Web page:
«by JANE ELIZABETH KINGSLEY-SMITH A thesis submitted to the Faculty of Arts of the University of Birmingham for the degree of DOCTOR OF PHILOSOPHY The ...»
BANISHMENT IN SHAKESPEARE'S PLAYS
JANE ELIZABETH KINGSLEY-SMITH
A thesis submitted to the Faculty of Arts
of the University of Birmingham
for the degree of
DOCTOR OF PHILOSOPHY
The Shakespeare Institute
Department of English
Faculty of Arts
University of Birmingham
University of Birmingham Research Archive
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The gates of Paradise were opened, and Lambajan averted his eyes.
I stumbled through them, giddy, disoriented, lost. I was nobody, nothing. Nothing I had ever known was of use, nor could I any longer say that I knew it. I had been emptied, invalidated; I was, to use a hoary but suddenly fitting epithet, ruined. I had fallen from grace, and the horror of it shattered the universe, like a mirror. I felt as though I, too, had shattered; as if I were falling to earth, not as myself, but as a thousand and one fragmented images of myself, trapped in shards of glass.
The banishment of Moraes Zogoiby from The Moor's Last Sigh by Salman Rushdie
TABLE OF CONTENTSIntroduction: Rewriting Exile in Renaissance England The Commonplace in Romeo and Juliet 49 Still-breeding thoughts': RichardII and the Exile's 83 Creative Failure The Banishment of Falstaff in Henry IV Parts One and Two 126 Pastoral Exile and As You Like It 163 Beyond the Realm of Fantasy in King Lear 203 Coriolanus: 'The Buildings of my Fancy 7 252 The Landscape of Exile in The Tempest 299 Marginal Shakespeare: Some Conclusions 341 Bibliography 349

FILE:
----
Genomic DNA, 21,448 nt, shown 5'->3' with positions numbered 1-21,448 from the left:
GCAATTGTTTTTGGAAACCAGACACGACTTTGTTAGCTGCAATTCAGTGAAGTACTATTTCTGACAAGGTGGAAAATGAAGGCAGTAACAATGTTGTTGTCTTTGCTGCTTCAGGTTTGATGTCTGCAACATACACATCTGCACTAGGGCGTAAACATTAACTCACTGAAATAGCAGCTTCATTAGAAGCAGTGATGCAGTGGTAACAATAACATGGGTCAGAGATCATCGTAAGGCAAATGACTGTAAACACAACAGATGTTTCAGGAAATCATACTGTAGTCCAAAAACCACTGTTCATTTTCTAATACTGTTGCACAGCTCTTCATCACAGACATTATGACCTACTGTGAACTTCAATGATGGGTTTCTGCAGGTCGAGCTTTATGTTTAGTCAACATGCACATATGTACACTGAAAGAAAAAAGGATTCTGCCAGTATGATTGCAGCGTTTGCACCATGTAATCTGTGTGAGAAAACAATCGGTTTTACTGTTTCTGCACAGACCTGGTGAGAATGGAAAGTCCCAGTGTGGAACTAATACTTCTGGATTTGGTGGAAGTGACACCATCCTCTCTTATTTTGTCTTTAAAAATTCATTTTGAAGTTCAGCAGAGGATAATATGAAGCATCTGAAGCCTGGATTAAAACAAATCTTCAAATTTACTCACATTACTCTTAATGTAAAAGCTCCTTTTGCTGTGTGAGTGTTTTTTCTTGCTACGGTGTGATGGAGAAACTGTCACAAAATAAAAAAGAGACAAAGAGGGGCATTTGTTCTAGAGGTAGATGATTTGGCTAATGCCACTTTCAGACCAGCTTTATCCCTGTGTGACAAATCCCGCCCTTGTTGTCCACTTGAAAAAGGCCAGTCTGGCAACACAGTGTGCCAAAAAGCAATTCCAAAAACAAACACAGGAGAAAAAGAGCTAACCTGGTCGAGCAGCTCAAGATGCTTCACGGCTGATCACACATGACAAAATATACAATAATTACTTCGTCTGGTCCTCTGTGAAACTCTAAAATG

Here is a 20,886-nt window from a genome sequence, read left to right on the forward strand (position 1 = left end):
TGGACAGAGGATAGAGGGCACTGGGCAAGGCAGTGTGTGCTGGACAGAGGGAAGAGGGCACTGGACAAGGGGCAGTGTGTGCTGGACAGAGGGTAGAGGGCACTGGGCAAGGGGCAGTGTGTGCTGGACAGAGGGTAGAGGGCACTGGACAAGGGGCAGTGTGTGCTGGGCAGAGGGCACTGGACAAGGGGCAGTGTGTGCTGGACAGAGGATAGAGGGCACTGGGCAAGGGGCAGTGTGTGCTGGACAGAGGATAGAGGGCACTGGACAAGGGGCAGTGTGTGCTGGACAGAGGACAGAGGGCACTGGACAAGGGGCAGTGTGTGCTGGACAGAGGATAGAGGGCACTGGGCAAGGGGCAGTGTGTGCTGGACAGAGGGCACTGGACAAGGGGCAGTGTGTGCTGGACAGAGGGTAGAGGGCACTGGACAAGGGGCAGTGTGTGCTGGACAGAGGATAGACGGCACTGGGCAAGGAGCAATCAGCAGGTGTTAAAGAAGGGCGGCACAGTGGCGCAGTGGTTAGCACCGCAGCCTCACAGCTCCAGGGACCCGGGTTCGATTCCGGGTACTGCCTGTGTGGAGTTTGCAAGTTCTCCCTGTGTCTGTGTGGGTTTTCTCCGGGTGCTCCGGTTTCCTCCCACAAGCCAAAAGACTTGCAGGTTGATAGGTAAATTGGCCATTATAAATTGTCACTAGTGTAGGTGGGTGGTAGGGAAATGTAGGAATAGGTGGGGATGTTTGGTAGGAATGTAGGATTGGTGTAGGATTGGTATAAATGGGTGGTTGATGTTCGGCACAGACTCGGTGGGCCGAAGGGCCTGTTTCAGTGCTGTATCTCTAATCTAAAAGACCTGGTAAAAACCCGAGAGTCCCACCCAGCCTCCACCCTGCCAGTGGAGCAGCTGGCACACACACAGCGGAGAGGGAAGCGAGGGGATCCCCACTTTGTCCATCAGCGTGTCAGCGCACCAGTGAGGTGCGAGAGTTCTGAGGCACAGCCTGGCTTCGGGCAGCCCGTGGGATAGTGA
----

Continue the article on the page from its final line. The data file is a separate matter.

ACKNOWLEDGEMENTSI would first like to acknowledge the financial support of the British Academy that facilitated the writing of this thesis.
The librarians of the Shakespeare Institute, Jim Shaw and Kate Welch, contributed significantly to the ease and pleasure of researching this subject. I am also grateful to Dawn Massey forsuggestions and encouragement early on, and to Kate Chedgzoy at Warwick University, Peter Hinds and James Quinn for reading the final draft.
I am considerably indebted to my supervisor, Stanley Wells, for his encouragement and guidance.
To Margaret and Trevor Kingsley-Smith, I extend my thanks for their patience and support, particularly to Trevor for his assistance with the printing of the thesis. My final thanks inevitably go to James, upon whose wisdom and generosity I have relied in so many ways over the last four years.